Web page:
Plato Channels Nigel Tufnel

Great Books Project posts in consecutive weeks? That hasn’t happened in a while! Let’s get right to it.

Here are the readings for the coming week:

  1. War and Peace by Leo Tolstoy, Book II, Chapters 1-10 (GBWW Vol. 51, pp. 60-86)
  2. The Decline and Fall of the Roman Empire by Edward Gibbon, Chapter XXXVI (GBWW Vol. 37, pp. 571-593)
  3. The Summa Theologica of St. Thomas Aquinas, Part I, Questions 71-74 (GBWW Vol. 17, p. 367-377)
  4. Sonnets XXI-XXV by William Shakespeare (GBWW Vol. 25, p. 589-590)
  5. Principles of Psychology by William James, Chapter XX, heading “The Summation of the Sense-spaces” to heading “Ambiguity of Retinal Impressions” (GBWW Vol. 53, pp. 570-602)
  6. The Laws of Plato, Book VIII (GBWW Vol. 6, pp. 731-743)

I believe we finish the Summa’s subdivision on the creation this week, so I’ll take another look at whether to keep plugging along in that work or to take a break. It might be good to shake things up a little since we’ve been in the same six works for several weeks now.

Here are some observations from last week’s readings:

  1. count-bezukhovWar and Peace by Leo Tolstoy, Book I, Chapters 22-28: Again it seems like there’s an indeterminate passage of time. The count dies, and then we learn after a change of setting that Pierre has been declared legitimate and has inherited the estate, leaving the princesses with very little. Andrew leaves his wife with his father and sister as he heads off to war. His father loves Voltaire and hates anything smacking of the Romantic. Andrew himself appears to have some real feelings, but the narrative so far makes him out to be afflicted by a disdain for everyone around him. The sister seems to be the only one we should be rooting for right now.
  2. The Decline and Fall of the Roman Empire by Edward Gibbon, Chapter XXXV: Somehow I had never known that Attila had been repulsed from Gaul; the Romans and Visigoths together were too much for him, but the Visigoths couldn’t be bothered to defend Italy. I love the story of Leo the Great’s intercession on behalf of the city of Rome with Italy. Even Gibbon reluctantly acknowledges Leo’s accomplishment in turning Attila’s army away from the city. Attila died soon afterward, and Gibbon ends the book with a narrative of Valentinian’s decline and death.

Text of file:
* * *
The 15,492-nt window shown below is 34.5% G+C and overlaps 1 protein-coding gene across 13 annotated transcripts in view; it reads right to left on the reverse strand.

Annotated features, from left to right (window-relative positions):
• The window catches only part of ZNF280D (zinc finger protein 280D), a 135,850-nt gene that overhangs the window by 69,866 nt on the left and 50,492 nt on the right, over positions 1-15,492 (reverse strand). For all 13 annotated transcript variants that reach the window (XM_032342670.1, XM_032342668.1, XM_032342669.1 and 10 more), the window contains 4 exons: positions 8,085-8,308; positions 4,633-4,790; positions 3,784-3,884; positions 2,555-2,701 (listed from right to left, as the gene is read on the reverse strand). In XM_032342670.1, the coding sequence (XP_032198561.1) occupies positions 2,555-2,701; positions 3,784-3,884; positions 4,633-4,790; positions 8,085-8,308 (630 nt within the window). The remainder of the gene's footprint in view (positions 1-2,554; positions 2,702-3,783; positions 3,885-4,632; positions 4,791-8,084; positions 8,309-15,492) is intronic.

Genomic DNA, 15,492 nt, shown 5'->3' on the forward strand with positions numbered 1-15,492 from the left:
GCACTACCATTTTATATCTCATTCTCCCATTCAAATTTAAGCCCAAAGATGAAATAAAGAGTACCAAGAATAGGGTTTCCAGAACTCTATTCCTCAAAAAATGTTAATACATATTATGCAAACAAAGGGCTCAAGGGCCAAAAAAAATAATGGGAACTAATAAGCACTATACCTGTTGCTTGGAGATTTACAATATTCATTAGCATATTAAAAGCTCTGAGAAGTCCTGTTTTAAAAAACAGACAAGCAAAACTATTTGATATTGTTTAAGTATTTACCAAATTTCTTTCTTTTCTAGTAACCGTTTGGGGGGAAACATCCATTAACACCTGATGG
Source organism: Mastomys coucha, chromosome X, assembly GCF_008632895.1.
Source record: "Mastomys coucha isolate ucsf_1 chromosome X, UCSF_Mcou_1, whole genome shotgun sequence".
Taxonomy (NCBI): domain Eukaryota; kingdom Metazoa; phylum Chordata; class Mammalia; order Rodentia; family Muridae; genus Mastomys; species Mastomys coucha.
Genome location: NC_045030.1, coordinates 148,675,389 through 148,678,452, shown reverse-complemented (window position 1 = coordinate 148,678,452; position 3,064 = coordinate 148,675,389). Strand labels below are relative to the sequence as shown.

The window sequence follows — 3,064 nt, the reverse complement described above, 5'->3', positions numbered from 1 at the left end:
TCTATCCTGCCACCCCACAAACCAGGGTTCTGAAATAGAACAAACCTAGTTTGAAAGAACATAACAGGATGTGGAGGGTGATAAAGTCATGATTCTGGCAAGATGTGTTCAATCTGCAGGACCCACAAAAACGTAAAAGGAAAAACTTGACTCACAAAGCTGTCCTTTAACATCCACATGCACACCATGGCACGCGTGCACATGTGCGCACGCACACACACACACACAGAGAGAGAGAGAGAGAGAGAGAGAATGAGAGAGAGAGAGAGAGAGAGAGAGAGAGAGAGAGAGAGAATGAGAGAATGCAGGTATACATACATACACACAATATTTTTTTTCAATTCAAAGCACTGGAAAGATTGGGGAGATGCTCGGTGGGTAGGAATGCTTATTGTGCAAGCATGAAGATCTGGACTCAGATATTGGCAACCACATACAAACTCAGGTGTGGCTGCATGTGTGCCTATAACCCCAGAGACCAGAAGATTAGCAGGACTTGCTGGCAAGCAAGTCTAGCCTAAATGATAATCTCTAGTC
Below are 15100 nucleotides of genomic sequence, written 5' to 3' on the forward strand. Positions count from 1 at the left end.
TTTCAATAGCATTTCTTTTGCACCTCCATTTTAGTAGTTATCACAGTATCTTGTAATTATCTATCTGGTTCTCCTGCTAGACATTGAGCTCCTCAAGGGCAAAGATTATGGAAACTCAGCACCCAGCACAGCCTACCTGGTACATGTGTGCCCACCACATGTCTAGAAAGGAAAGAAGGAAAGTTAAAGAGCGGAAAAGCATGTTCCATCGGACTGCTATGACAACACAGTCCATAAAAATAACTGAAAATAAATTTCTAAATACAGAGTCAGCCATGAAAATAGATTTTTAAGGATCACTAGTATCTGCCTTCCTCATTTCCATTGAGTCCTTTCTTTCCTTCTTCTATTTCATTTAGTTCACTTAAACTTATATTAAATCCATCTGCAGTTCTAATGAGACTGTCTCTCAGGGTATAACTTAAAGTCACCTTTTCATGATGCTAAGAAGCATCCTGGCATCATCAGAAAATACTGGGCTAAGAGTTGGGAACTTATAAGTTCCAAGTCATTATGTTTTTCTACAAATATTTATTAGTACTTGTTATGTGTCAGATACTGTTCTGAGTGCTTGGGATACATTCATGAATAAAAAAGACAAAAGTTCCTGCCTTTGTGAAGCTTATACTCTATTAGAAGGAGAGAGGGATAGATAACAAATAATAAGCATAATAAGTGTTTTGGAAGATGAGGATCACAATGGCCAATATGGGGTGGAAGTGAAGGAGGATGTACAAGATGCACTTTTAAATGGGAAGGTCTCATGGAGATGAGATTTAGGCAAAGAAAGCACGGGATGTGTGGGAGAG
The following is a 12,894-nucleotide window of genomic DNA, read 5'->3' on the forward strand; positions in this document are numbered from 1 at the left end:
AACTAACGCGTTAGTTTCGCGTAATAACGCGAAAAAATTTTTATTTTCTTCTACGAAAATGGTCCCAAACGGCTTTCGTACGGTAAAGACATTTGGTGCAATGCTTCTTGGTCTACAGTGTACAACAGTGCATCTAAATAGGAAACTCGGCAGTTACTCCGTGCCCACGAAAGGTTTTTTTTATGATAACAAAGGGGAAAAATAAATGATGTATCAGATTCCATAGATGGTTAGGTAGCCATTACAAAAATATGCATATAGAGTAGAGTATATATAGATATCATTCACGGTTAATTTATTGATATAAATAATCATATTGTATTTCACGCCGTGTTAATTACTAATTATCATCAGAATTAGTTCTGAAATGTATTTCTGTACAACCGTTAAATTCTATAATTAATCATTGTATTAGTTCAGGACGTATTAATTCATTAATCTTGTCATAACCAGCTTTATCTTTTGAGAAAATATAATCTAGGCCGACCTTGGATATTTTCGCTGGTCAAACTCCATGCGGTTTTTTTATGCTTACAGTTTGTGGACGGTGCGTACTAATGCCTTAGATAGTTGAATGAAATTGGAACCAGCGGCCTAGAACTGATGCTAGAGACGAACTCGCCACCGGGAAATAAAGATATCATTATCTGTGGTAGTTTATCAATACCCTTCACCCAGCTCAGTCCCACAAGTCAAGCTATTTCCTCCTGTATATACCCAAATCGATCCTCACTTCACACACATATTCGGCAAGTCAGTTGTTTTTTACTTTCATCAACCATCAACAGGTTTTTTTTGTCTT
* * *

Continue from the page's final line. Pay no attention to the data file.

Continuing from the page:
3. The Summa Theologica of St. Thomas Aquinas, Part I, Questions 68-70: These questions comprise St. Thomas’s discussion of the second, third,and fourth days of creation. Several of the articles seemed to me to be attempts to answer weird questions only philosophers could have thought of, e.g., whether it was appropriate for plants to appear on Day #3 (a day of “distinction” rather than a day of “adornment”). Over and over again, after rehearsing objections, he writes, “On the contrary, the authority of Scripture suffices.”
  4. Sonnets XVI-XX by William Shakespeare: The dominant theme of procreation fades a bit in this group of sonnets, but there’s still an emphasis on the destructive nature of Time. One of Shakespeare’s best-known poems—“shall I compare thee to a summer’s day”—is in this group. I remember having memorized that one at some point in grade school, but I can’t recall it all now on demand.